An aim of treatment is to control persistent bleeding, preventing mortality. An early surgical intervention is warranted. In order to minimize brain damage, basic surgical principles include removal of an object under direct visualization.[16] The transorbital or transcranial approach can be chosen depending on the location of the foreign body. Removal of the foreign object, debridement and resection of all involved skull bones, hematoma evacuation, careful hemostasis along the trajectory, and meticulous dural closure to reduce cerebrospinal fluid leak are mandatory to prevent potentially fatal infectious complications. An intensive course of antibiotics should be administered postoperatively to prevent late infection. Evacuation of intracranial hematomas with significant mass effect is recommended for neurologic recovery. Vigorous debridement is not necessary and is associated with an increased disability and mortality without clear advantage.[6] Antiepileptic medications are recommended in the early stages after injury to prevent seizures.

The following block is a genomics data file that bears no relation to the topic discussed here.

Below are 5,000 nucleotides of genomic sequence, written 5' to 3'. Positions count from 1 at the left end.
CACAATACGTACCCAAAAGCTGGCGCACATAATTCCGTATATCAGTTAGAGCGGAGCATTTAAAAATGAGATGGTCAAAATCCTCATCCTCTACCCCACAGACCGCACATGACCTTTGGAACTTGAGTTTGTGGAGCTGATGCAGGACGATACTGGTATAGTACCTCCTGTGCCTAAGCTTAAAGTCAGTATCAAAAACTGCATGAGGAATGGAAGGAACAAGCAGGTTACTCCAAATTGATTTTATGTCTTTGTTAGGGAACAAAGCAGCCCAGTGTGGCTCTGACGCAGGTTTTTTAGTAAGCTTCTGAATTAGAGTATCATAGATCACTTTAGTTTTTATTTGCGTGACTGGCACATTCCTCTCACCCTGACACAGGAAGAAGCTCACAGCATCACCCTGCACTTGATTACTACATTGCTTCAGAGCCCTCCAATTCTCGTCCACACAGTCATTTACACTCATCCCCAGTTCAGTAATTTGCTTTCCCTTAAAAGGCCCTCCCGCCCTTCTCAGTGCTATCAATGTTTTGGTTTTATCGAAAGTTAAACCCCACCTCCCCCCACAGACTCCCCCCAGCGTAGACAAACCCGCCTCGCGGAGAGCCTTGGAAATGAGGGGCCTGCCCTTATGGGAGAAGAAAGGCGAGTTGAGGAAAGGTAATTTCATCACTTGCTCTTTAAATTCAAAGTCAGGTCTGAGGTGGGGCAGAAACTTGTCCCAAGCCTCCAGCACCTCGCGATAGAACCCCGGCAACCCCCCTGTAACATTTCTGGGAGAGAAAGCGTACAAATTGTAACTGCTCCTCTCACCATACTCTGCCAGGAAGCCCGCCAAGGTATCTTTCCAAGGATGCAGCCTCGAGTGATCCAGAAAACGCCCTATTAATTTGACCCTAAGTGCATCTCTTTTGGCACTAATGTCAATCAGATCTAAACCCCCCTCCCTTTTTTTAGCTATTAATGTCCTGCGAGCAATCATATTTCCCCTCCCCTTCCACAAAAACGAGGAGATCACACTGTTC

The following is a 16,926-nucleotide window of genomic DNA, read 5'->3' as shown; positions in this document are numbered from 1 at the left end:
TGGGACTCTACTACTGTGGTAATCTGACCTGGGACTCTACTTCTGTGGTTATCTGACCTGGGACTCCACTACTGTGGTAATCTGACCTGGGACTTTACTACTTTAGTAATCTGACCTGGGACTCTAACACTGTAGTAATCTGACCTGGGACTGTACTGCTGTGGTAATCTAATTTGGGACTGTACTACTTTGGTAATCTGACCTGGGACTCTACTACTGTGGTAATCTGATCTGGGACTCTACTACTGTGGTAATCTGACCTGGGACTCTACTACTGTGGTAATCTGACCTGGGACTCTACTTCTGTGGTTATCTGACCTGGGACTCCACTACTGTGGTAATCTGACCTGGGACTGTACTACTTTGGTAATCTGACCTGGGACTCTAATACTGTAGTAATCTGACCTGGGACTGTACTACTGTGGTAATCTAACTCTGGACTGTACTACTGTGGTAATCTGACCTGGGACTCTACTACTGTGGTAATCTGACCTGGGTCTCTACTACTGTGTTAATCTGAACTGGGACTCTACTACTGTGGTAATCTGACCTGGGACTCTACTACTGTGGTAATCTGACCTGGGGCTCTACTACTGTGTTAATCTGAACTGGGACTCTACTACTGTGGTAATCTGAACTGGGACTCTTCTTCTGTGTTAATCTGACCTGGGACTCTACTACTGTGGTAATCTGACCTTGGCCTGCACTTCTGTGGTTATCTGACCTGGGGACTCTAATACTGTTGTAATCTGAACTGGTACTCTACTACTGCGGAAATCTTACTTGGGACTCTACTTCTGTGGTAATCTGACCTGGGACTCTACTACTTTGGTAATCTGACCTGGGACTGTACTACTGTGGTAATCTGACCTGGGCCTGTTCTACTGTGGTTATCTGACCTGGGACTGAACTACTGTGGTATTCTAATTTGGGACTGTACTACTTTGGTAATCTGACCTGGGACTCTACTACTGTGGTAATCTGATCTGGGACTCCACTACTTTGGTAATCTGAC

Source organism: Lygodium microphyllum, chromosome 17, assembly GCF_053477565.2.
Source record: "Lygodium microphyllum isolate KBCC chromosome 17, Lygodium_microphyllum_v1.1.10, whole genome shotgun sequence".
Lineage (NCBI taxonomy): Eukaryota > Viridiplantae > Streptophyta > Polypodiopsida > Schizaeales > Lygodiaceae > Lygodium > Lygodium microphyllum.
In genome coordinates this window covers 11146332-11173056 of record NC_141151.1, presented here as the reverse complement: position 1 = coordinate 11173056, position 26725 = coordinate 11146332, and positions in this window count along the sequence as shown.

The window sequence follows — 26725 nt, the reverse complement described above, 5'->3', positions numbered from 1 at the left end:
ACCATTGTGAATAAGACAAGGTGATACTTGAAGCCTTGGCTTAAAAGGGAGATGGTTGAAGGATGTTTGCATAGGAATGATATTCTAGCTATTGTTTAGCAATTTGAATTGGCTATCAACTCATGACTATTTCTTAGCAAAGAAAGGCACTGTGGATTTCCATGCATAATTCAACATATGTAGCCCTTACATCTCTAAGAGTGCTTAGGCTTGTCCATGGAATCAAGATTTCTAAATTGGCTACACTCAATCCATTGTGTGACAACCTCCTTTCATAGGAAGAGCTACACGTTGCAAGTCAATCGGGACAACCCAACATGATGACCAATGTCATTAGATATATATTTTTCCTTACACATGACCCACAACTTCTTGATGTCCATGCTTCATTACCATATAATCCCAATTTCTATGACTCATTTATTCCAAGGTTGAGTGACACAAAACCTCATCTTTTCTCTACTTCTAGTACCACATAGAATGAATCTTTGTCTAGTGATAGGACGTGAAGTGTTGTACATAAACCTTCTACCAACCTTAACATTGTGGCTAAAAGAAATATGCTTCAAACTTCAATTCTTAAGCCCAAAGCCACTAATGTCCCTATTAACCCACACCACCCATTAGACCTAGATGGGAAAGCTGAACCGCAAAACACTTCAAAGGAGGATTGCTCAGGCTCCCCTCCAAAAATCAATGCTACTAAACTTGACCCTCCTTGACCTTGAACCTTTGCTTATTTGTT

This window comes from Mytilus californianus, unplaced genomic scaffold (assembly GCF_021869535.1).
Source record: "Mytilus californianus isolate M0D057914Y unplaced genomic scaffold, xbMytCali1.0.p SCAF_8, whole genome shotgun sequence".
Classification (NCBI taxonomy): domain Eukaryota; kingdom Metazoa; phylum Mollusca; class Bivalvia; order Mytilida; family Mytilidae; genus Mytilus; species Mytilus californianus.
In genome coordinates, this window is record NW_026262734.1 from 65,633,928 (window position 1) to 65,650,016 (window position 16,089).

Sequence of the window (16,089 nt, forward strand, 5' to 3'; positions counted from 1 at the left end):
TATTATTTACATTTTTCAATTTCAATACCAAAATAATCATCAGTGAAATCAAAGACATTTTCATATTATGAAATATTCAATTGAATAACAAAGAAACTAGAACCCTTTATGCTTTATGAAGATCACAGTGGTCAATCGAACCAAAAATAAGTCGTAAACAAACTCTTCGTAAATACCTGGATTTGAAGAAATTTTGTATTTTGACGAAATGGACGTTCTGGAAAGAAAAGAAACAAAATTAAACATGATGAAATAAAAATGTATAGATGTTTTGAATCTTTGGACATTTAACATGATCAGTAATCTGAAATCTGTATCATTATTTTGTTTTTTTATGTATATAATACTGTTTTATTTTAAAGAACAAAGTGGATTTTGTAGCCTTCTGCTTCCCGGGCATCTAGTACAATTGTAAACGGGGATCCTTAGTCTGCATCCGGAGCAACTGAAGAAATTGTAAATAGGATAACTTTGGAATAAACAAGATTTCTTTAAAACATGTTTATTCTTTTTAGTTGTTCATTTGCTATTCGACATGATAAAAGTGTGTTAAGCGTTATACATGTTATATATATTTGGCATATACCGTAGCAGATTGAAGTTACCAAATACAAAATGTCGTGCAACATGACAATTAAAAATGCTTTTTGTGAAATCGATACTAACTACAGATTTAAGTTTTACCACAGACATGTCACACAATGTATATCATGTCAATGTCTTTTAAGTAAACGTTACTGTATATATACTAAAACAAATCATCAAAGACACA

In conclusion, transorbital penetrating cranial injury by a metal bar is rare and may result in potentially life-threatening complications. Emergent surgical intervention is imperative. Failure to detect intracranial complications may lead to serious neurological morbidity and is associated with a high mortality rate.

Source of Support: Nil

Conflict of Interest: None declared.